Appellant took an interlocutory appeal to the Appellate Division from the May 2, 1991 order, arguing, inter alia, that Insurance Law § 1213 was unconstitutional as applied. Appellant claimed deprivation of due process because its inability to post the security required by Supreme Court caused a default and thereby allegedly depriving it of property without a hearing. In an order entered March 23, 1993, the Appellate Division affirmed the Supreme Court, reasoning that appellant had voluntarily *273 agreed to comply with the conditions of Insurance Law § 1213 when appellant opted to provide reinsurance in New York State without a license (189 AD2d 217, supra).

Appellant failed to post security and its answer was stricken. Supreme Court subsequently ordered the entry of a default judgment on liability against appellant and referred the case to a Special Referee to determine the amount of paid losses, loss adjustment expenses and statutory interest under Agreements I and III.

During the inquest, appellant did not contest the amount of damages sought under Agreement I but argued that certain claims designated by a P prefix brought by the Liquidator under Agreement III were also covered by reinsurance treaties outside of the complaint. Although appellant conceded that its liability under Agreement III could not be contested, appellant argued that the same claim could not be covered by different reinsurance treaties and that certain P-claims should be excluded as damages.[4] The Special Referee ruled that evidence regarding reinsurance treaties outside of the complaint was irrelevant absent a showing that the Liquidator's claims did not fall under the agreements on which appellant had been adjudged liable. Supreme Court confirmed the Referee's report, and a final judgment of $16,351,398.11 was entered against appellant on May 17, 1994.

Appellant appealed the final judgment and argued that it had been erroneously foreclosed from presenting relevant evidence on the issue of damages. The Appellate Division concluded that the evidence had been properly excluded from the inquest because appellant's default had conclusively established all elements of liability, and the Liquidator had presented evidence that the disputed P-claims fell within Agreement III. The final judgment was affirmed by order dated January 12, 1995 (211 AD2d 473, supra).

Appellant appealed, on constitutional grounds, from the January 12, 1995 order of the Appellate Division, seeking review of the final judgment as well as the March 23, 1993 order (which upheld striking appellant's answer for failure to post preanswer security pursuant to the Insurance Law). On July 6, 1995, we dismissed that portion of the appeal seeking review of the order affirming the final judgment on the ground *274 that it did not lie as of right (86 N.Y.2d 774). Thereafter, appellant obtained leave to appeal from the January 12, 1995 order from the Appellate Division, which brought both orders before this Court for review.

Constitutionality of Insurance Law § 1213 (c)

Appellant argues that the entry of a default judgment against a litigant who is financially unable to post the preanswer security in the amount set by a trial court unconstitutionally deprives that litigant of due process of law. Appellant contends that its answer should have been accepted and the merits of the Liquidator's claims litigated, notwithstanding its failure to post the required security, because its private interest and the risk of an erroneous deprivation of its property outweigh the State interest here. We disagree.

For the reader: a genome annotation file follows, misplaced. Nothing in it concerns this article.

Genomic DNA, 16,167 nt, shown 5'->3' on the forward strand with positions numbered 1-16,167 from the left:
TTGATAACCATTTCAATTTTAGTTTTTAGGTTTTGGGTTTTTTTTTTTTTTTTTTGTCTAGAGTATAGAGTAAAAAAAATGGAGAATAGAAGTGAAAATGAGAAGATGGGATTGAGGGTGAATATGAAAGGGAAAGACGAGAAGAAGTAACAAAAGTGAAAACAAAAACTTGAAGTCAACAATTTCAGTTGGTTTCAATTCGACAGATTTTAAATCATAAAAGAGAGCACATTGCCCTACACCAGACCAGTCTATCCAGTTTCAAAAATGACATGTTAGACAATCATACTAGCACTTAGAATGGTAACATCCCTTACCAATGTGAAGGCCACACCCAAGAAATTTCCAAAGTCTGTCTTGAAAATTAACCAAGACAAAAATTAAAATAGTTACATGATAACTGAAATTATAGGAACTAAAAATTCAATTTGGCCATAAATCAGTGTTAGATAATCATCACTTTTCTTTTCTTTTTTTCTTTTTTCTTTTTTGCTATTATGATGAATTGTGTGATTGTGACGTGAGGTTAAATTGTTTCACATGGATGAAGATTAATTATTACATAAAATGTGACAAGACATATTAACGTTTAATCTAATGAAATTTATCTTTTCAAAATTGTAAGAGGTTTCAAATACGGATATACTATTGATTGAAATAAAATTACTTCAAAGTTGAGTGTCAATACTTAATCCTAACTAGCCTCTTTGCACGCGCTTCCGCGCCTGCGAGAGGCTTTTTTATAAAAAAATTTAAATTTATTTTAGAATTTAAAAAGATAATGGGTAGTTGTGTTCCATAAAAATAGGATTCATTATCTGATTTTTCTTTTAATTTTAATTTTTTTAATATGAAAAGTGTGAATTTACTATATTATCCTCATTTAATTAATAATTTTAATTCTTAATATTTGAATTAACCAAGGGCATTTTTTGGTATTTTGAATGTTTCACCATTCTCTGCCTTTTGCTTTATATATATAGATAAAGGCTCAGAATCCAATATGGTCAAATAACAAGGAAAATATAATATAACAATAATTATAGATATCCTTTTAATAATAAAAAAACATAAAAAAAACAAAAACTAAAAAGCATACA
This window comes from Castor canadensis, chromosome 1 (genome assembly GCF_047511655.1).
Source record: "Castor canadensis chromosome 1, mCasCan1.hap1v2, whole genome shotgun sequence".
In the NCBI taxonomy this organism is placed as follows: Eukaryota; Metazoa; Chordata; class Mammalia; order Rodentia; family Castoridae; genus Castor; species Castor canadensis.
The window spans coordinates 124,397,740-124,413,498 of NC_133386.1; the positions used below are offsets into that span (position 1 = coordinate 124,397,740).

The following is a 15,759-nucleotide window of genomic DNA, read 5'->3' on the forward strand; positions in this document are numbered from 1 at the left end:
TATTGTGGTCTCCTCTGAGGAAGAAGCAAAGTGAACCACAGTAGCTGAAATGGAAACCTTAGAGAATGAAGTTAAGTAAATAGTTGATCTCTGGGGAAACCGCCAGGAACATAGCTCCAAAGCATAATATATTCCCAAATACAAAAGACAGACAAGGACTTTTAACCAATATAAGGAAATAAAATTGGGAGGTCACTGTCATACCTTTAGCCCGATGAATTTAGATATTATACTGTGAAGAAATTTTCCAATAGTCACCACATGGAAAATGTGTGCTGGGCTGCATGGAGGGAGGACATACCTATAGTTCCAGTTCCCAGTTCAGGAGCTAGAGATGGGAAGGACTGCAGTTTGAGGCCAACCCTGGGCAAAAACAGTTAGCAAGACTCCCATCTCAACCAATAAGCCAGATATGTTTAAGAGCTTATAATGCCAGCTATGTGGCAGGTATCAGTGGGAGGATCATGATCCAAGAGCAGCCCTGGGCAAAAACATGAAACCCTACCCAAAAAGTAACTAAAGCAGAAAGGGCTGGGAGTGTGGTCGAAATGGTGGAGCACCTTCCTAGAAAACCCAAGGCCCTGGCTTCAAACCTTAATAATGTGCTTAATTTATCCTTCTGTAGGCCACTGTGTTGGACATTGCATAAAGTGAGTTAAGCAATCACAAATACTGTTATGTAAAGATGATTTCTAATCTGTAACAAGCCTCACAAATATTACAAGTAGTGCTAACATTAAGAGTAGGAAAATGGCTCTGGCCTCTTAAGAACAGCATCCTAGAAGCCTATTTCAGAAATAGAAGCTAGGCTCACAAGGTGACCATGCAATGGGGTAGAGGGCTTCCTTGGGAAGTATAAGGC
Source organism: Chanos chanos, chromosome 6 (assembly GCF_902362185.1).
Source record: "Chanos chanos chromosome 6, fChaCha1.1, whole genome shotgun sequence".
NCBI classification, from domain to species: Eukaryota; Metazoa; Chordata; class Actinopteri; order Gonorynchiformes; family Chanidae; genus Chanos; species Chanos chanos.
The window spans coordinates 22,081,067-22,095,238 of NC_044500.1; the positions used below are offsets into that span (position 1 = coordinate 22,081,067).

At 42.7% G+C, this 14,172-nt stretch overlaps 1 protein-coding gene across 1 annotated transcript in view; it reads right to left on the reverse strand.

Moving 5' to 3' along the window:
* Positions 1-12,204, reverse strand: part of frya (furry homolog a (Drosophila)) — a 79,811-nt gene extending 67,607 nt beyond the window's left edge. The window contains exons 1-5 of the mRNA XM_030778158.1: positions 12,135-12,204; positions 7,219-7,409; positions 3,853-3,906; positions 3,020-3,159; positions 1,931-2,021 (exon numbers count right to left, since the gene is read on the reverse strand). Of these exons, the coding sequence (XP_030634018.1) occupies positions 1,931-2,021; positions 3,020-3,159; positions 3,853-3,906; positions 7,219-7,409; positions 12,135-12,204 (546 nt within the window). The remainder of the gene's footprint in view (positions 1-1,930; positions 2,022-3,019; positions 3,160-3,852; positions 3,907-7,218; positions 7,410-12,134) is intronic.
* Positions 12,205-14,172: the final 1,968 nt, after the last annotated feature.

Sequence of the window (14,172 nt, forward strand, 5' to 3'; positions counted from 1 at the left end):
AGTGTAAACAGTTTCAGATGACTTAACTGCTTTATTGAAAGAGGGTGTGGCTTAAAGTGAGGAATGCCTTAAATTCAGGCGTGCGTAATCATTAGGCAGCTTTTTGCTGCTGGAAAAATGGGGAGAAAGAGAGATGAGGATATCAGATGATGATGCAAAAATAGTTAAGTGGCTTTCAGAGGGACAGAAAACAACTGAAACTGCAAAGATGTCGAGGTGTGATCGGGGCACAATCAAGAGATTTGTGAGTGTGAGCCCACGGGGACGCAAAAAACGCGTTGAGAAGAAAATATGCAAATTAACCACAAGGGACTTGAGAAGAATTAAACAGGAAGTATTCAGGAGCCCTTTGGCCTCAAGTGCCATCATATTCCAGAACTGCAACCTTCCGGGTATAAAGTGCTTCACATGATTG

"Procedural due process imposes constraints on governmental decisions which deprive individuals of `liberty' or `property' interests within the meaning of the Due Process Clause of the Fifth or Fourteenth Amendment" (Mathews v Eldridge, 424 US 319, 332). The level of procedural protection a State must provide in a particular case is not a "`technical conception with a fixed content'" (id., at 334, quoting from Cafeteria Workers v McElroy, 367 US 886, 895). Due process is a flexible concept which tailors procedural protections to particular facts. "[N]ot all situations calling for procedural safeguards call for the same kind of procedure" (Morrissey v Brewer, 408 US 471, 481).

Several factors must be considered in determining the level of procedural protection required.

"[I]dentification of the specific dictates of due process generally requires consideration of three distinct factors: First, the private interest that will be affected by the official action; second, the risk of an erroneous deprivation of such interest through the procedures used, and the probable value, if any, of additional or substitute procedural safeguards; and finally, the Government's interest, including the function involved and the fiscal and administrative burdens that the additional or substitute procedural requirement would entail" (Eldridge, 424 US, at 335).

"Due process does not, of course, require that the defendant in every civil case actually have a hearing on the merits" (Boddie v Connecticut, 401 US 371, 378). (See, Cohen v Beneficial Loan Corp., 337 US 541, 552 *275 ["(I)t is within the power of a state to close its courts to (shareholder derivative actions) if the condition of reasonable security is not met"]; Ownbey v Morgan, 256 US 94 [due process is not violated by requiring nonresident defendants, sued by foreign attachment, to post security as a condition of appearing and defending an action].)

Insurance Law § 1213 (c) provides, in relevant part,

"(1) Before any unauthorized foreign or alien insurer files any pleading in any proceeding against it, it shall either: "(A) deposit with the clerk of the court in which the proceeding is pending, cash or securities or file with such clerk a bond with good and sufficient sureties, to be approved by the court, in an amount to be fixed by the court sufficient to secure payment of any final judgment which may be rendered in the proceeding, but the court may in its discretion make an order dispensing with such deposit or bond if the superintendent certifies to it that such insurer maintains within this state funds or securities in trust or otherwise sufficient and available to satisfy any final judgment which may be entered in the proceeding, or "(B) procure a license to do an insurance business in this state."